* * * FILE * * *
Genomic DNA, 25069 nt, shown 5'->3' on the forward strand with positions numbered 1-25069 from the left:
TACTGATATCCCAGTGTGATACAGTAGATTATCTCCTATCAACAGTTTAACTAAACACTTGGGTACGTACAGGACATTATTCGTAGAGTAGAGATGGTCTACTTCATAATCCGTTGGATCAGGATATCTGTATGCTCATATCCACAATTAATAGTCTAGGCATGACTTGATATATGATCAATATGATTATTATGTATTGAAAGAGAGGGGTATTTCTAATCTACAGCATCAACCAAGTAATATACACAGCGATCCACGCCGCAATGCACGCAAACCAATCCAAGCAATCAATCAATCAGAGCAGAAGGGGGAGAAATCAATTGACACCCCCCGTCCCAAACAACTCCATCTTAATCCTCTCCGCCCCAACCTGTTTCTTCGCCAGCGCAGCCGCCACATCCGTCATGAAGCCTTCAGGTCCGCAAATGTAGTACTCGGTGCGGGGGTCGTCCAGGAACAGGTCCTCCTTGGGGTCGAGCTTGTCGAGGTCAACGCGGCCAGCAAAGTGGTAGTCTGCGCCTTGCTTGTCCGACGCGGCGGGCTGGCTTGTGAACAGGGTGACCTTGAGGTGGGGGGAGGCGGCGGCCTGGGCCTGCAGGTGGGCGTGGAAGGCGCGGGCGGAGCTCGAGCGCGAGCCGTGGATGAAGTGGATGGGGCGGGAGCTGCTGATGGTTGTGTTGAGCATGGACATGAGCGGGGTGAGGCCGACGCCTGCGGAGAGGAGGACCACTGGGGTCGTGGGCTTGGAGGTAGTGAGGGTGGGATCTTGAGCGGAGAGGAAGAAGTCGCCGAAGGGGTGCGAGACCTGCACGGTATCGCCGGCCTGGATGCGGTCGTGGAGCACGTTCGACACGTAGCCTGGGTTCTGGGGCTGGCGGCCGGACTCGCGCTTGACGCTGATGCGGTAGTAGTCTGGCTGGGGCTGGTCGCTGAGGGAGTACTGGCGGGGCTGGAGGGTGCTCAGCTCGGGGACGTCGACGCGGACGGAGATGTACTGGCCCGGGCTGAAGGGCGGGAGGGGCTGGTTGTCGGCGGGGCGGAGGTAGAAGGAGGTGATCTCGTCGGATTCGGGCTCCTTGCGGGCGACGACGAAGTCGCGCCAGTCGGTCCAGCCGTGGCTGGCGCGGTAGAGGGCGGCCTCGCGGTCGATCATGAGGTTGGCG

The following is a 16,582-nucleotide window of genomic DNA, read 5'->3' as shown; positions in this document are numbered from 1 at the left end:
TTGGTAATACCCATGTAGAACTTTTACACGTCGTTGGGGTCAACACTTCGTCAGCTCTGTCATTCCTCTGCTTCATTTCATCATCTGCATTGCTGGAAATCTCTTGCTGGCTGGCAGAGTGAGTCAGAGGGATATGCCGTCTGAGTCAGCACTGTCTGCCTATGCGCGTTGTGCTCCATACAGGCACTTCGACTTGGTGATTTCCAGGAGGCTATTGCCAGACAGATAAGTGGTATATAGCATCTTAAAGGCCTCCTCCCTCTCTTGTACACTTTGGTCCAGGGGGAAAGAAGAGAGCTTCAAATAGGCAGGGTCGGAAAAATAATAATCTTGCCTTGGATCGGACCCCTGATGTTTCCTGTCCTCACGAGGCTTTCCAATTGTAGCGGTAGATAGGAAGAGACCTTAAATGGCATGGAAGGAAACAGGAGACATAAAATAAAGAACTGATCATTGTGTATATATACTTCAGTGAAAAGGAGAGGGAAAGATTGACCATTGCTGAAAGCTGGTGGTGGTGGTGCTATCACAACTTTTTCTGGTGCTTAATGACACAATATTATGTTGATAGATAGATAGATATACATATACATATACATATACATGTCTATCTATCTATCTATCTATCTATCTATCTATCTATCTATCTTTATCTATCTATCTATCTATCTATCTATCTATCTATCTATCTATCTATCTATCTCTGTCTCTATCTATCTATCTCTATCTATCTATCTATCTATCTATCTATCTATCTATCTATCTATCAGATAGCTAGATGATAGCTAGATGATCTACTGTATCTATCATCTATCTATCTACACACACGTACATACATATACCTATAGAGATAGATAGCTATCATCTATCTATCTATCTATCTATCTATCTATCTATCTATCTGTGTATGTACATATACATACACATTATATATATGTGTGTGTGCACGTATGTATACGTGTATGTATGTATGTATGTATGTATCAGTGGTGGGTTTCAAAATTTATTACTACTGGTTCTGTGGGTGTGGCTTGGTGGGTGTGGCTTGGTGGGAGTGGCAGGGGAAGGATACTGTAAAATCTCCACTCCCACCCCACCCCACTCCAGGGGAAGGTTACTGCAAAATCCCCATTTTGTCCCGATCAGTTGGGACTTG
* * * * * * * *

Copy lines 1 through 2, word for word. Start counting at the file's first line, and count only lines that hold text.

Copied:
Genomic DNA, 25069 nt, shown 5'->3' on the forward strand with positions numbered 1-25069 from the left:
TACTGATATCCCAGTGTGATACAGTAGATTATCTCCTATCAACAGTTTAACTAAACACTTGGGTACGTACAGGACATTATTCGTAGAGTAGAGATGGTCTACTTCATAATCCGTTGGATCAGGATATCTGTATGCTCATATCCACAATTAATAGTCTAGGCATGACTTGATATATGATCAATATGATTATTATGTATTGAAAGAGAGGGGTATTTCTAATCTACAGCATCAACCAAGTAATATACACAGCGATCCACGCCGCAATGCACGCAAACCAATCCAAGCAATCAATCAATCAGAGCAGAAGGGGGAGAAATCAATTGACACCCCCCGTCCCAAACAACTCCATCTTAATCCTCTCCGCCCCAACCTGTTTCTTCGCCAGCGCAGCCGCCACATCCGTCATGAAGCCTTCAGGTCCGCAAATGTAGTACTCGGTGCGGGGGTCGTCCAGGAACAGGTCCTCCTTGGGGTCGAGCTTGTCGAGGTCAACGCGGCCAGCAAAGTGGTAGTCTGCGCCTTGCTTGTCCGACGCGGCGGGCTGGCTTGTGAACAGGGTGACCTTGAGGTGGGGGGAGGCGGCGGCCTGGGCCTGCAGGTGGGCGTGGAAGGCGCGGGCGGAGCTCGAGCGCGAGCCGTGGATGAAGTGGATGGGGCGGGAGCTGCTGATGGTTGTGTTGAGCATGGACATGAGCGGGGTGAGGCCGACGCCTGCGGAGAGGAGGACCACTGGGGTCGTGGGCTTGGAGGTAGTGAGGGTGGGATCTTGAGCGGAGAGGAAGAAGTCGCCGAAGGGGTGCGAGACCTGCACGGTATCGCCGGCCTGGATGCGGTCGTGGAGCACGTTCGACACGTAGCCTGGGTTCTGGGGCTGGCGGCCGGACTCGCGCTTGACGCTGATGCGGTAGTAGTCTGGCTGGGGCTGGTCGCTGAGGGAGTACTGGCGGGGCTGGAGGGTGCTCAGCTCGGGGACGTCGACGCGGACGGAGATGTACTGGCCCGGGCTGAAGGGCGGGAGGGGCTGGTTGTCGGCGGGGCGGAGGTAGAAGGAGGTGATCTCGTCGGATTCGGGCTCCTTGCGGGCGACGACGAAGTCGCGCCAGTCGGTCCAGCCGTGGCTGGCGCGGTAGAGGGCGGCCTCGCGGTCGATCATGAGGTTGGCG